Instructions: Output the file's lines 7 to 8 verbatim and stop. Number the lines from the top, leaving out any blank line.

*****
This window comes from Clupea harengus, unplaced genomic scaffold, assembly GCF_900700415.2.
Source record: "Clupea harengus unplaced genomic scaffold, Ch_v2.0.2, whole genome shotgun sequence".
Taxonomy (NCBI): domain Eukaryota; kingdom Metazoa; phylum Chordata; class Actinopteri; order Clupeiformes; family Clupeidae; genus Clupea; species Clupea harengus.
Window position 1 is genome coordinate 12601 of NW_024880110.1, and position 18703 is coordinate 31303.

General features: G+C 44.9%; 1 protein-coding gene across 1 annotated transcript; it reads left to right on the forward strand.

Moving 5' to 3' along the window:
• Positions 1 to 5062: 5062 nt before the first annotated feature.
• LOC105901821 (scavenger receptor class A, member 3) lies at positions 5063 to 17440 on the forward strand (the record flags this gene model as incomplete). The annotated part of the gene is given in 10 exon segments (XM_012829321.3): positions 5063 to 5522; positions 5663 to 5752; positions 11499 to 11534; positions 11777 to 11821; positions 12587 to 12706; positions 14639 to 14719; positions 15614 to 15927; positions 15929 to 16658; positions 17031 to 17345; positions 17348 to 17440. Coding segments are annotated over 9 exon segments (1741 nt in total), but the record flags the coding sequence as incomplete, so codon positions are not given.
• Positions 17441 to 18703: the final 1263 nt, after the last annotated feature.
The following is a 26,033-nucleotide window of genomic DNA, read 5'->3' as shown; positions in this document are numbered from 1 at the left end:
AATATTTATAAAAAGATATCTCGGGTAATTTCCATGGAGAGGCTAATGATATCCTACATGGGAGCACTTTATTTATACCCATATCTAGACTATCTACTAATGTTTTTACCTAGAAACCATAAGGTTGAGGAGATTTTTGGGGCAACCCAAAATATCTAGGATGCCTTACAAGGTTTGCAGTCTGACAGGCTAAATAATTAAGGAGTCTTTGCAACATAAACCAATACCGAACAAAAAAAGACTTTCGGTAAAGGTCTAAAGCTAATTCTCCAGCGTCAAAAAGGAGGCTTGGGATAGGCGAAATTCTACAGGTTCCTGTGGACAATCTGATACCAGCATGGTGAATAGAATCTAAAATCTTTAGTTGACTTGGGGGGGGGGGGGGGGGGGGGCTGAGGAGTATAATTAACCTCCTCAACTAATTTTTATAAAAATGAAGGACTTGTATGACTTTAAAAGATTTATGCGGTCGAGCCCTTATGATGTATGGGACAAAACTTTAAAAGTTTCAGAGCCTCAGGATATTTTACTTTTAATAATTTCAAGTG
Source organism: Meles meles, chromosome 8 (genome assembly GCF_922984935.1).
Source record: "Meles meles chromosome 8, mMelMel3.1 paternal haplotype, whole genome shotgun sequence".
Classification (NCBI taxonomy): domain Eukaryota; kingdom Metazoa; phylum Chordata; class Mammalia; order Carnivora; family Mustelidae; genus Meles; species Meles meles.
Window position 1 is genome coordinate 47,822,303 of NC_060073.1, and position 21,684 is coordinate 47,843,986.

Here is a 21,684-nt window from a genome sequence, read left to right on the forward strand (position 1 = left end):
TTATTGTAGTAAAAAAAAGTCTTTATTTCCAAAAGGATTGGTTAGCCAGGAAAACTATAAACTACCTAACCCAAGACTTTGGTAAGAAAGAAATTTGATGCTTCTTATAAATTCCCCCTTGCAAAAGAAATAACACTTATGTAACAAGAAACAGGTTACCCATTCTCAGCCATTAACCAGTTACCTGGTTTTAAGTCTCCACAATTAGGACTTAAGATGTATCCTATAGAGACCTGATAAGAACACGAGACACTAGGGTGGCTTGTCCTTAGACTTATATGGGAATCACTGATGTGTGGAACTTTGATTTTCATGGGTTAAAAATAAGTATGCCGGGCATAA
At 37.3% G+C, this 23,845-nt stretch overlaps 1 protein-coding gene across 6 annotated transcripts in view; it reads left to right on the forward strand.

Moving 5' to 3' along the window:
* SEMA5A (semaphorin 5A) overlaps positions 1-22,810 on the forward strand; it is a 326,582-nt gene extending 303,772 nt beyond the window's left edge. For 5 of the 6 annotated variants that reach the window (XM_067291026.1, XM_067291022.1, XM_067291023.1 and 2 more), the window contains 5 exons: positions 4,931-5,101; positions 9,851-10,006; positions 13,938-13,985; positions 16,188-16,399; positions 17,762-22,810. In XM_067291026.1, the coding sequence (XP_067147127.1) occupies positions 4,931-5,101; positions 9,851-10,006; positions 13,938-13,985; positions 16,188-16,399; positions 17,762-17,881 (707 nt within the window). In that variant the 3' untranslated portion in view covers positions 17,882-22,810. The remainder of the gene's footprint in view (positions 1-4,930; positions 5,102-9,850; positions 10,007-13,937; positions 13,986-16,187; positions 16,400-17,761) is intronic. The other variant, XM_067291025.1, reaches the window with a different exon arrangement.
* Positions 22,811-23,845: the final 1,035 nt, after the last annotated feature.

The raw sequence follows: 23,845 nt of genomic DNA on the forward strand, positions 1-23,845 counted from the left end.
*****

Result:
• Positions 1 to 5062: 5062 nt before the first annotated feature.
• LOC105901821 (scavenger receptor class A, member 3) lies at positions 5063 to 17440 on the forward strand (the record flags this gene model as incomplete). The annotated part of the gene is given in 10 exon segments (XM_012829321.3): positions 5063 to 5522; positions 5663 to 5752; positions 11499 to 11534; positions 11777 to 11821; positions 12587 to 12706; positions 14639 to 14719; positions 15614 to 15927; positions 15929 to 16658; positions 17031 to 17345; positions 17348 to 17440. Coding segments are annotated over 9 exon segments (1741 nt in total), but the record flags the coding sequence as incomplete, so codon positions are not given.